Chris Goodall shows the route to a society that emits no carbon dioxide but is also fairer, healthier and more content than at present.
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Thinking on Sunday was launched as a new series of events with different themes to the Sunday Lectures. These interesting and stimulating sessions have a talk or presentation followed by Q&A, debate and discussion. The speakers are experts in their field, and/or have a passion for subject. Especially popular with our ethical society members, Thinking on Sunday is open to the public and promises to motivate and nourish the mind!
Harmful practices due to belief in witchcraft have seen a huge increase in the past six years both globally and in the UK and Kirsty Brimelow QC and author and campaigner Syd Moore have joined forces to expose this phenomenon.
Why did women join ISIS? What is the line between victim and collaborator? Azadeh Moaveni discusses an intimate account of the women who made a shocking decision: to leave their lives behind and join the Islamic State.
Reclaiming feminism from the clutches of the consumerist, neoliberal model Lola Olufemi shows that when ‘feminist’ is more than a label, it holds the potential for radical transformative work.
Tom Roberts traces the life of the Murdochs, how Rupert Murdoch’s view of the world was formed, and assesses its impact on the media that influences our politics today.
This is the story of our quest to understand the most mysterious object in the universe: the human brain. Matthew Cobb reveals how we came to our present state of knowledge.
Today in one the richest countries in the world, 60% of households in poverty have people in jobs, inequality is the highest it has been for 100 years, climate change threatens our extinction and automation means millions are forced into a life of precarity. The solution? Basic Income, says Guy Standing.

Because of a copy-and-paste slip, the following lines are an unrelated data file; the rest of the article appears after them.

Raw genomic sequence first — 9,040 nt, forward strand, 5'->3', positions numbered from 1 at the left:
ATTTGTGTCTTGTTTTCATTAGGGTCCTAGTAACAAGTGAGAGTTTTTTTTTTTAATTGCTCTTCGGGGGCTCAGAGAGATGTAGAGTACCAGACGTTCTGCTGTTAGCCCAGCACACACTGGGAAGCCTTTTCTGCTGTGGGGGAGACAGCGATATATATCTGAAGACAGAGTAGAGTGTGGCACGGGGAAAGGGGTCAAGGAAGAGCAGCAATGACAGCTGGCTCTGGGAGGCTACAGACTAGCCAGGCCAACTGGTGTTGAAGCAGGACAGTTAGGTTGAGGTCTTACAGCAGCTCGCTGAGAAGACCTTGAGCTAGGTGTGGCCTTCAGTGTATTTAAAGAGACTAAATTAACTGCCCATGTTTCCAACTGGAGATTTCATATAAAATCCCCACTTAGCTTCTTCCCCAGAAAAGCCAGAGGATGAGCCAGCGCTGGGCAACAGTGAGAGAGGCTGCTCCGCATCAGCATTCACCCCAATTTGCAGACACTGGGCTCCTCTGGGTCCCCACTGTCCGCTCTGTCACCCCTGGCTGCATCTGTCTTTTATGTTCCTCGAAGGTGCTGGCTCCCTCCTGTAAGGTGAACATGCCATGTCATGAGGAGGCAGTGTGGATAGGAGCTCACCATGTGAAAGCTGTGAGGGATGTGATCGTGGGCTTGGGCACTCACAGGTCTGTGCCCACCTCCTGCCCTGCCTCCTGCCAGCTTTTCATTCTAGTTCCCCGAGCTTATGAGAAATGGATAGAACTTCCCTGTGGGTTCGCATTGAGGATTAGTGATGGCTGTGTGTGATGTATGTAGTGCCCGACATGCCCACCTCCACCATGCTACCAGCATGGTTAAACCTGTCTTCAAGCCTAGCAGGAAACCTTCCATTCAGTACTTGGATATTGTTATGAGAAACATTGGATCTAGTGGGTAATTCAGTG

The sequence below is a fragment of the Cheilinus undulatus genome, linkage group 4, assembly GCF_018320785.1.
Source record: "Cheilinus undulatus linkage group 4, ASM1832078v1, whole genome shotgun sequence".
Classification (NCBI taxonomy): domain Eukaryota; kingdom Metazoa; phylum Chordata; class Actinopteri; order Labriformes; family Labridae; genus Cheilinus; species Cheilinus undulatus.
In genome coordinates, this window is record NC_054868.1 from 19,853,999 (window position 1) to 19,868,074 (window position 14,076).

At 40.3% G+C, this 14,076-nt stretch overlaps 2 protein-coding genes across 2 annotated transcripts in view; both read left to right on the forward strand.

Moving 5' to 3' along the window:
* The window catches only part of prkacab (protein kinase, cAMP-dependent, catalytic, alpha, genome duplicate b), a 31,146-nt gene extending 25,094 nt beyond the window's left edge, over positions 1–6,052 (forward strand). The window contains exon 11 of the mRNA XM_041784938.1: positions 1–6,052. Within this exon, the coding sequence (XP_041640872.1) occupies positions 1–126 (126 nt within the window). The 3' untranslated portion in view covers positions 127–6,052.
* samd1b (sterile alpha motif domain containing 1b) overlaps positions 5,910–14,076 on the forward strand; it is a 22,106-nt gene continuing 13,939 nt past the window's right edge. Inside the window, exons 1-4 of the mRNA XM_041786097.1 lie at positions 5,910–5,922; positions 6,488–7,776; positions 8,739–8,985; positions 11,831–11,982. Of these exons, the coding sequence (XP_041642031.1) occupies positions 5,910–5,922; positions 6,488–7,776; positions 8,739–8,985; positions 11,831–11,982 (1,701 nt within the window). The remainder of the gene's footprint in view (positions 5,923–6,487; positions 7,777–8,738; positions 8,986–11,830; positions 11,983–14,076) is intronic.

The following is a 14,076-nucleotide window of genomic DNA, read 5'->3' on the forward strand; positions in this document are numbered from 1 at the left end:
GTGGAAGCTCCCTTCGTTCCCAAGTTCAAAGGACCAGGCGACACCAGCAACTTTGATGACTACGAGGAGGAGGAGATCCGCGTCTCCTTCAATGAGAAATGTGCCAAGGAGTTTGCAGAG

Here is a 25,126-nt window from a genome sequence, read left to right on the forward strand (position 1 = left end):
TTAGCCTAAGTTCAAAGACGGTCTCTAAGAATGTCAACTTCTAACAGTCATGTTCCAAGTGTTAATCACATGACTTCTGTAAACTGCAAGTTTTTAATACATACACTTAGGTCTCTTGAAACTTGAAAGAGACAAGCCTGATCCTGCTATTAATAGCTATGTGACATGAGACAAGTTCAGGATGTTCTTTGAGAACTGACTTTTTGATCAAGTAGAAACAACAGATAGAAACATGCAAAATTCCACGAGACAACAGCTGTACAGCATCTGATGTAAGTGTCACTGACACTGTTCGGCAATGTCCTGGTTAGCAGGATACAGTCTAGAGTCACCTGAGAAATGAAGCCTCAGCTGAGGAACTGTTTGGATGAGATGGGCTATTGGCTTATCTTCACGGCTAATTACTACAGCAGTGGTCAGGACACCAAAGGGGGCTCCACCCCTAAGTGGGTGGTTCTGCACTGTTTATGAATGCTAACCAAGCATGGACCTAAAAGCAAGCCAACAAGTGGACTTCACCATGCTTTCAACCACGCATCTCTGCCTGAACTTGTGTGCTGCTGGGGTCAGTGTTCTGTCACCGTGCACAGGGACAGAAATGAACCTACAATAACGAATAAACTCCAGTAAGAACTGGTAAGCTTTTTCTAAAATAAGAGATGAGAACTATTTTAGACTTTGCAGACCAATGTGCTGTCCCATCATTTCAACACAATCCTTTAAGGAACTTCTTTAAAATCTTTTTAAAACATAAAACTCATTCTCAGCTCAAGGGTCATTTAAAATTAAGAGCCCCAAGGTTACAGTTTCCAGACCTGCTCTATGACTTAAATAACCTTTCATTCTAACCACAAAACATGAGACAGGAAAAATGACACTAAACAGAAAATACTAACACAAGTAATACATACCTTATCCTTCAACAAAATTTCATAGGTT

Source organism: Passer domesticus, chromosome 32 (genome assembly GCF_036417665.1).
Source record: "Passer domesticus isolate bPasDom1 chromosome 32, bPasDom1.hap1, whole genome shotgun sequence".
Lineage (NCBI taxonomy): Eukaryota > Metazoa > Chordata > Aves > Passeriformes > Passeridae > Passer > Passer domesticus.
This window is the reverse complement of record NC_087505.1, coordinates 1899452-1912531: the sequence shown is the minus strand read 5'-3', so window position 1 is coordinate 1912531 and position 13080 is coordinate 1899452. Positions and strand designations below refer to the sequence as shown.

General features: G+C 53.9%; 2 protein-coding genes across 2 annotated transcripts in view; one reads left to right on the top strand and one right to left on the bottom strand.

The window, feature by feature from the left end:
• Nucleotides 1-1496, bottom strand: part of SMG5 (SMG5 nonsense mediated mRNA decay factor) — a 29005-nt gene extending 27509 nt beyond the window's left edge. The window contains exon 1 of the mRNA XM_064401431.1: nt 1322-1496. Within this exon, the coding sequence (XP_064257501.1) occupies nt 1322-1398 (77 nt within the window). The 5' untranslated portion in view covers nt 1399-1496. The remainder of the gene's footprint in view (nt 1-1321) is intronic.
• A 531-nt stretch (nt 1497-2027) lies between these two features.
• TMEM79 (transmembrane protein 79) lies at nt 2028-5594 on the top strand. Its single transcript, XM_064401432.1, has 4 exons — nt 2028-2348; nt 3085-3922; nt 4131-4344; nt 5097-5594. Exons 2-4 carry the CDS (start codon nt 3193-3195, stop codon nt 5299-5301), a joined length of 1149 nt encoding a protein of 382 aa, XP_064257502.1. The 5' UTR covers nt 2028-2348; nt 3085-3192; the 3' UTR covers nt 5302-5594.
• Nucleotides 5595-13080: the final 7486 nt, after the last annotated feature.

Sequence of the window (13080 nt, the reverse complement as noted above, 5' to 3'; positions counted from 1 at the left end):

It’s well past time for museums to be honest about their acquisitions history and how objects arrive in their collections in the first place. Alice Procter seeks to resist triumphalist nostalgia with art history. How did the narratives of Empire come into being? Who controls them?
Professor David Nash explores the crime of blasphemy: as an act of individuals but also as a widespread and constant presence in cultural, political and religious life.
The model of ‘the good life’ and its formulas for success ignore the haunting possibility that one may not succeed and as a result be deemed ‘a failure’. Beverley Clack explores that often-neglected theme of failure, not just as the opposite of achievement but also how it has been conflated with loss.
*ONLINE* Thinking On Sunday: Crime Dot Com – From Viruses to Vote Rigging, How Hacking Went Global | Sunday 6th September
Geoff White, one of the UK’s leading technology correspondents, charts the astonishing development of hacking, from its conception in America’s hippy tech community in the 1970s, through its childhood among the ruins of the Eastern Bloc, to its coming of age as one of the most dangerous and pervasive threats to our digital world.
Conway Hall is open for “closed door” events and we are working to reopen for the public | Wednesday 23rd September
In line with official guidance and instruction we are working to fully reopen our doors to our staff, volunteers, audiences, communities and hirers.
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We are an independent charity, facing a particular challenge in the coming weeks and months, and any donations will greatly help us during this difficult time.
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